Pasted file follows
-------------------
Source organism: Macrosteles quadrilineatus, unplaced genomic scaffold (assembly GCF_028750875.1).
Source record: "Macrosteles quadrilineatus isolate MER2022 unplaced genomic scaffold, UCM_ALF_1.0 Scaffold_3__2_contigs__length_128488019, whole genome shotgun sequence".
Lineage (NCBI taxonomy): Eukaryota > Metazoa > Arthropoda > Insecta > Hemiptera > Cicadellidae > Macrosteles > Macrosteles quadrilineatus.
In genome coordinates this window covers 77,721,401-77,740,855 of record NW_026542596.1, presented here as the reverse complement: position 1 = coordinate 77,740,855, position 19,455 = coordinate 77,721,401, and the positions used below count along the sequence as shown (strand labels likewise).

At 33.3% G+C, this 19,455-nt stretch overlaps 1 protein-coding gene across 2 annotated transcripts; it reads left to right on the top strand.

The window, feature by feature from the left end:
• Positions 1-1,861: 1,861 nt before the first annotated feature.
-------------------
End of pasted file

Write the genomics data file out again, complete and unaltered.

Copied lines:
Source organism: Macrosteles quadrilineatus, unplaced genomic scaffold (assembly GCF_028750875.1).
Source record: "Macrosteles quadrilineatus isolate MER2022 unplaced genomic scaffold, UCM_ALF_1.0 Scaffold_3__2_contigs__length_128488019, whole genome shotgun sequence".
Lineage (NCBI taxonomy): Eukaryota > Metazoa > Arthropoda > Insecta > Hemiptera > Cicadellidae > Macrosteles > Macrosteles quadrilineatus.
In genome coordinates this window covers 77,721,401-77,740,855 of record NW_026542596.1, presented here as the reverse complement: position 1 = coordinate 77,740,855, position 19,455 = coordinate 77,721,401, and the positions used below count along the sequence as shown (strand labels likewise).

At 33.3% G+C, this 19,455-nt stretch overlaps 1 protein-coding gene across 2 annotated transcripts; it reads left to right on the top strand.

The window, feature by feature from the left end:
• Positions 1-1,861: 1,861 nt before the first annotated feature.